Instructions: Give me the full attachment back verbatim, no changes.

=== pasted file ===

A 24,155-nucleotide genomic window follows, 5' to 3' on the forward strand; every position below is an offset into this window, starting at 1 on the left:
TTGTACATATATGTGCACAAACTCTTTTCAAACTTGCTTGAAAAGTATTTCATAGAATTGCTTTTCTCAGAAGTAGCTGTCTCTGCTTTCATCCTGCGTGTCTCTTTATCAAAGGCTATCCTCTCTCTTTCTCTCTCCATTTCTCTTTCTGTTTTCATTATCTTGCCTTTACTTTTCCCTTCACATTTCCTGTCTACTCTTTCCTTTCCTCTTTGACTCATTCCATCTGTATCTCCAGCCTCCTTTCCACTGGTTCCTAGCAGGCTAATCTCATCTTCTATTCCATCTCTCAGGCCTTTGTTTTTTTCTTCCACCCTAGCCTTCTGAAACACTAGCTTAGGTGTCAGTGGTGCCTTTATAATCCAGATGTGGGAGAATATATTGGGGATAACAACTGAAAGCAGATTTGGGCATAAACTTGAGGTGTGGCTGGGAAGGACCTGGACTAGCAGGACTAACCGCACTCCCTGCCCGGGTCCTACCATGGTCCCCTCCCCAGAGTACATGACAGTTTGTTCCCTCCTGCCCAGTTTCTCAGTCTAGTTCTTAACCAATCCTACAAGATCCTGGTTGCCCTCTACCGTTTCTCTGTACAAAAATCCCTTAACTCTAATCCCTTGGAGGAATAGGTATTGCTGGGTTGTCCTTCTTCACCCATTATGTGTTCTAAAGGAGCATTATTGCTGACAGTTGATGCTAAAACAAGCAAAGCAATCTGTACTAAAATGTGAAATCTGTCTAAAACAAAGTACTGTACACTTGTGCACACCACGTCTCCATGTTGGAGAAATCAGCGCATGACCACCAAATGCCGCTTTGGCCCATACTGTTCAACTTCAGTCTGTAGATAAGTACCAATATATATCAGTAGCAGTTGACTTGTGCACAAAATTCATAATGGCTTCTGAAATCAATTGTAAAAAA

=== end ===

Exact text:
A 24,155-nucleotide genomic window follows, 5' to 3' on the forward strand; every position below is an offset into this window, starting at 1 on the left:
TTGTACATATATGTGCACAAACTCTTTTCAAACTTGCTTGAAAAGTATTTCATAGAATTGCTTTTCTCAGAAGTAGCTGTCTCTGCTTTCATCCTGCGTGTCTCTTTATCAAAGGCTATCCTCTCTCTTTCTCTCTCCATTTCTCTTTCTGTTTTCATTATCTTGCCTTTACTTTTCCCTTCACATTTCCTGTCTACTCTTTCCTTTCCTCTTTGACTCATTCCATCTGTATCTCCAGCCTCCTTTCCACTGGTTCCTAGCAGGCTAATCTCATCTTCTATTCCATCTCTCAGGCCTTTGTTTTTTTCTTCCACCCTAGCCTTCTGAAACACTAGCTTAGGTGTCAGTGGTGCCTTTATAATCCAGATGTGGGAGAATATATTGGGGATAACAACTGAAAGCAGATTTGGGCATAAACTTGAGGTGTGGCTGGGAAGGACCTGGACTAGCAGGACTAACCGCACTCCCTGCCCGGGTCCTACCATGGTCCCCTCCCCAGAGTACATGACAGTTTGTTCCCTCCTGCCCAGTTTCTCAGTCTAGTTCTTAACCAATCCTACAAGATCCTGGTTGCCCTCTACCGTTTCTCTGTACAAAAATCCCTTAACTCTAATCCCTTGGAGGAATAGGTATTGCTGGGTTGTCCTTCTTCACCCATTATGTGTTCTAAAGGAGCATTATTGCTGACAGTTGATGCTAAAACAAGCAAAGCAATCTGTACTAAAATGTGAAATCTGTCTAAAACAAAGTACTGTACACTTGTGCACACCACGTCTCCATGTTGGAGAAATCAGCGCATGACCACCAAATGCCGCTTTGGCCCATACTGTTCAACTTCAGTCTGTAGATAAGTACCAATATATATCAGTAGCAGTTGACTTGTGCACAAAATTCATAATGGCTTCTGAAATCAATTGTAAAAAA